Evolutionary medicine, also called Darwinian medicine, is the application of modern evolutionary theory to understanding health and disease.
"The dominant metaphor for the body has been a machine... Disease has been viewed as a defect arising in an otherwise perfect device. An evolutionary view offers a richer and more nuanced view of the body as a product of natural selection: extraordinary in many ways, but also flawed in many ways, for good evolutionary reasons."
"The key principles of evolutionary medicine are that selection acts on fitness, not health or longevity; that our evolutionary history does not cause disease, but rather impacts on our risk of disease in particular environments; and that we are now living in novel environments compared to those in which we evolved."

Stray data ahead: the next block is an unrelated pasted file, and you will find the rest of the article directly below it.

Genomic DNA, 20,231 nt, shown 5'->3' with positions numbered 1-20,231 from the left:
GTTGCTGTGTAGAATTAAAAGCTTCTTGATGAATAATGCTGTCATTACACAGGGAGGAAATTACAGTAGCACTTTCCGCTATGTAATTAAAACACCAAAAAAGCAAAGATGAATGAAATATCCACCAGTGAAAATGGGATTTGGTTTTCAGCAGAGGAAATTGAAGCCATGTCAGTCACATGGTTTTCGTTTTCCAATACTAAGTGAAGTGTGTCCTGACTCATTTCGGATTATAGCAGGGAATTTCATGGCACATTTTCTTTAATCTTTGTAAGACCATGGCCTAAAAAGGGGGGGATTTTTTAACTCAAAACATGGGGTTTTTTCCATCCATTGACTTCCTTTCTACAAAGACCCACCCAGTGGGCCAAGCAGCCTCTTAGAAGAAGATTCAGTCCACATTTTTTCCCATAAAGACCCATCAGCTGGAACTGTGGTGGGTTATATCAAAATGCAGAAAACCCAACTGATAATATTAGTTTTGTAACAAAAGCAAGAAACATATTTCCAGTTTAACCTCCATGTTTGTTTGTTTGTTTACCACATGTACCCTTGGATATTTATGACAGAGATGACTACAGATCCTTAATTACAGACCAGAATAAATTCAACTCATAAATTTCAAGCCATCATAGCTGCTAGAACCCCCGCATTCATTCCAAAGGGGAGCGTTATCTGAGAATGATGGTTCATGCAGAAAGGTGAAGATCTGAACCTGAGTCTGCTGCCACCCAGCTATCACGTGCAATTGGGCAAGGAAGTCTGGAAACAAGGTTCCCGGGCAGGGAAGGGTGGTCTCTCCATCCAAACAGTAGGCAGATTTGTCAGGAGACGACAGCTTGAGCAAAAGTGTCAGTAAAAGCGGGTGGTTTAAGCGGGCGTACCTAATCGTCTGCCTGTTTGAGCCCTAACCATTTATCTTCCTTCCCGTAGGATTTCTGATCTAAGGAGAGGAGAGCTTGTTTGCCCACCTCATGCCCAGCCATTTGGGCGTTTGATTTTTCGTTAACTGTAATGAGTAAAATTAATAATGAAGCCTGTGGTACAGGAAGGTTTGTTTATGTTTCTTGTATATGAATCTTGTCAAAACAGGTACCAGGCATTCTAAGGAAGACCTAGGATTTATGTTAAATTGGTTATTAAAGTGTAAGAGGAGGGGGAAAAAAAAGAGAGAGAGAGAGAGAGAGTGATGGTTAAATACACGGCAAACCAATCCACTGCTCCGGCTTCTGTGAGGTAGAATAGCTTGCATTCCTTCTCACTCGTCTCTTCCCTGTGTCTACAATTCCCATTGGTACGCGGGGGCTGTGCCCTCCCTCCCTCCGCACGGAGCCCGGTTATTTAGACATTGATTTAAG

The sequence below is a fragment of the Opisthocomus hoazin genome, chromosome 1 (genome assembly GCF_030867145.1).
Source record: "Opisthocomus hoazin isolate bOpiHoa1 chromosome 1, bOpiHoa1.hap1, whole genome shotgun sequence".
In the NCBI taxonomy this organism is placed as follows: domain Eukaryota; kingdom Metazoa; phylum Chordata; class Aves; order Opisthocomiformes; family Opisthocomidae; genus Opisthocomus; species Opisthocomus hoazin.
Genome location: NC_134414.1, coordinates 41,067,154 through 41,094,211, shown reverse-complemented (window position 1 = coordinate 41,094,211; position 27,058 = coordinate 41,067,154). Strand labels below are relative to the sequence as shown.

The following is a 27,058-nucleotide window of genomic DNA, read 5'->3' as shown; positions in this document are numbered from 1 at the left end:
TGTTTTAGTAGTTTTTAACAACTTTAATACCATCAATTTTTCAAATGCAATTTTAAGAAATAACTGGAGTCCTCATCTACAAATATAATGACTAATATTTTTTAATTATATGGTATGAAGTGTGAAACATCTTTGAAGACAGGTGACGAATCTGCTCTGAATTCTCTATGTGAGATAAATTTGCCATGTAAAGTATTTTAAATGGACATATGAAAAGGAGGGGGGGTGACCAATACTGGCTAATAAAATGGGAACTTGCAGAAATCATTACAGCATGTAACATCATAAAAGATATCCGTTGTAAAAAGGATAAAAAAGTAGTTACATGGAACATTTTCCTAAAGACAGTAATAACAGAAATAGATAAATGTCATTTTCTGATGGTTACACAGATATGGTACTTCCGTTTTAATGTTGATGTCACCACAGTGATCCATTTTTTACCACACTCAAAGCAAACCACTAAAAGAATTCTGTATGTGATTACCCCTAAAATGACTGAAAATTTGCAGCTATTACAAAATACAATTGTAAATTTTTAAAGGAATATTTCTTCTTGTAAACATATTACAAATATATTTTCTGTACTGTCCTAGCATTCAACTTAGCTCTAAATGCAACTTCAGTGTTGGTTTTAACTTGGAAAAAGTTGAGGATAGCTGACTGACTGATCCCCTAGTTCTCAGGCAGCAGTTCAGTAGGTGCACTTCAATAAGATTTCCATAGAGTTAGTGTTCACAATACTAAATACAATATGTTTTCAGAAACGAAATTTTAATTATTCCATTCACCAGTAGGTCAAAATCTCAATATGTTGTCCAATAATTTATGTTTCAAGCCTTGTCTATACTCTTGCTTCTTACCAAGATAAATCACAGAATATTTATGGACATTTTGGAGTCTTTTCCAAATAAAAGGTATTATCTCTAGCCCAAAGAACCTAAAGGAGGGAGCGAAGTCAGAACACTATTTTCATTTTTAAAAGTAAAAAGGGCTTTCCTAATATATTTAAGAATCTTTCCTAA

A common medical misconception is to assume that any organ or body part is meant to be perfect by design, ultimately to ascertain longevity, whereas the view offered by Darwinian evolution is that organisms are ‘designed’ to secure the propagation of genes coded in the DNA... Thus, the human body (like all other living organisms) comprises a set of design trade-offs of often conflicting adaptive mechanisms.
Why We Get Sick - book by Randolph M. Nesse and George C. Williams